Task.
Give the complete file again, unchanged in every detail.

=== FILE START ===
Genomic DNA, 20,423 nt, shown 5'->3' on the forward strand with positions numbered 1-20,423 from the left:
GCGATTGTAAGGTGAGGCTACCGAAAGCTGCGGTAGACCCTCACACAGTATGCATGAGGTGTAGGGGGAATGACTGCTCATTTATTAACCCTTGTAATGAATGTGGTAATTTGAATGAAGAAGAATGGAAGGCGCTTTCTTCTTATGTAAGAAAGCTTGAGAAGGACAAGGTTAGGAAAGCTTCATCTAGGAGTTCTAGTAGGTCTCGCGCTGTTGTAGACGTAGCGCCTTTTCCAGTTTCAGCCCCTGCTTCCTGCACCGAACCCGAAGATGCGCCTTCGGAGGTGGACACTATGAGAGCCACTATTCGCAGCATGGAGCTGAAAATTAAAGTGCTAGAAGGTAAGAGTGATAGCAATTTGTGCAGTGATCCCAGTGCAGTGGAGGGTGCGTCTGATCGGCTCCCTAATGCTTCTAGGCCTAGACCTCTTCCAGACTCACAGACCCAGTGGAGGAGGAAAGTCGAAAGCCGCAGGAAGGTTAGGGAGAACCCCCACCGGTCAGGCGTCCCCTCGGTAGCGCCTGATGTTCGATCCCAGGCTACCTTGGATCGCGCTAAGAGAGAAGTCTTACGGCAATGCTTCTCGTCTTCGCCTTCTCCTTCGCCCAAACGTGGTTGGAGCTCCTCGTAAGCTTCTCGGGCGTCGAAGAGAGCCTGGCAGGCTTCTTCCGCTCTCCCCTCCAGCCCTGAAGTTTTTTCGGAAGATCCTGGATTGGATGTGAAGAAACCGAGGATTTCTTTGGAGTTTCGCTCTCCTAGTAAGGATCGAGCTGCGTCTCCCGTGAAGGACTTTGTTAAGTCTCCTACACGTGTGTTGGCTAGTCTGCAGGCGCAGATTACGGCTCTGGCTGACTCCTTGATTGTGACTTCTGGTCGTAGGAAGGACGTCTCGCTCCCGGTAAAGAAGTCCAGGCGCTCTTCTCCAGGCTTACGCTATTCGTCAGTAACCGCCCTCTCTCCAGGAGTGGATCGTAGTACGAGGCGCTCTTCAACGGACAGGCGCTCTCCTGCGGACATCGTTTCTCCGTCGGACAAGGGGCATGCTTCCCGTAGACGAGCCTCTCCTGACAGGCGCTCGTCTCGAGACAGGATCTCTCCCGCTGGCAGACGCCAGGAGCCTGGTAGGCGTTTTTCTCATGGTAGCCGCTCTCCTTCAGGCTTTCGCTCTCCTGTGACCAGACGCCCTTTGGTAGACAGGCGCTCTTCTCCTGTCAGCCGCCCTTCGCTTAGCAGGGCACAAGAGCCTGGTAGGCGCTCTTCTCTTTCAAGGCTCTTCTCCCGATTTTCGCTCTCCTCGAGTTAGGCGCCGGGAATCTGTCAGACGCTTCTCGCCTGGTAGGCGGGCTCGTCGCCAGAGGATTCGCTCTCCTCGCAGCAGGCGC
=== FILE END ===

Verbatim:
Genomic DNA, 20,423 nt, shown 5'->3' on the forward strand with positions numbered 1-20,423 from the left:
GCGATTGTAAGGTGAGGCTACCGAAAGCTGCGGTAGACCCTCACACAGTATGCATGAGGTGTAGGGGGAATGACTGCTCATTTATTAACCCTTGTAATGAATGTGGTAATTTGAATGAAGAAGAATGGAAGGCGCTTTCTTCTTATGTAAGAAAGCTTGAGAAGGACAAGGTTAGGAAAGCTTCATCTAGGAGTTCTAGTAGGTCTCGCGCTGTTGTAGACGTAGCGCCTTTTCCAGTTTCAGCCCCTGCTTCCTGCACCGAACCCGAAGATGCGCCTTCGGAGGTGGACACTATGAGAGCCACTATTCGCAGCATGGAGCTGAAAATTAAAGTGCTAGAAGGTAAGAGTGATAGCAATTTGTGCAGTGATCCCAGTGCAGTGGAGGGTGCGTCTGATCGGCTCCCTAATGCTTCTAGGCCTAGACCTCTTCCAGACTCACAGACCCAGTGGAGGAGGAAAGTCGAAAGCCGCAGGAAGGTTAGGGAGAACCCCCACCGGTCAGGCGTCCCCTCGGTAGCGCCTGATGTTCGATCCCAGGCTACCTTGGATCGCGCTAAGAGAGAAGTCTTACGGCAATGCTTCTCGTCTTCGCCTTCTCCTTCGCCCAAACGTGGTTGGAGCTCCTCGTAAGCTTCTCGGGCGTCGAAGAGAGCCTGGCAGGCTTCTTCCGCTCTCCCCTCCAGCCCTGAAGTTTTTTCGGAAGATCCTGGATTGGATGTGAAGAAACCGAGGATTTCTTTGGAGTTTCGCTCTCCTAGTAAGGATCGAGCTGCGTCTCCCGTGAAGGACTTTGTTAAGTCTCCTACACGTGTGTTGGCTAGTCTGCAGGCGCAGATTACGGCTCTGGCTGACTCCTTGATTGTGACTTCTGGTCGTAGGAAGGACGTCTCGCTCCCGGTAAAGAAGTCCAGGCGCTCTTCTCCAGGCTTACGCTATTCGTCAGTAACCGCCCTCTCTCCAGGAGTGGATCGTAGTACGAGGCGCTCTTCAACGGACAGGCGCTCTCCTGCGGACATCGTTTCTCCGTCGGACAAGGGGCATGCTTCCCGTAGACGAGCCTCTCCTGACAGGCGCTCGTCTCGAGACAGGATCTCTCCCGCTGGCAGACGCCAGGAGCCTGGTAGGCGTTTTTCTCATGGTAGCCGCTCTCCTTCAGGCTTTCGCTCTCCTGTGACCAGACGCCCTTTGGTAGACAGGCGCTCTTCTCCTGTCAGCCGCCCTTCGCTTAGCAGGGCACAAGAGCCTGGTAGGCGCTCTTCTCTTTCAAGGCTCTTCTCCCGATTTTCGCTCTCCTCGAGTTAGGCGCCGGGAATCTGTCAGACGCTTCTCGCCTGGTAGGCGGGCTCGTCGCCAGAGGATTCGCTCTCCTCGCAGCAGGCGC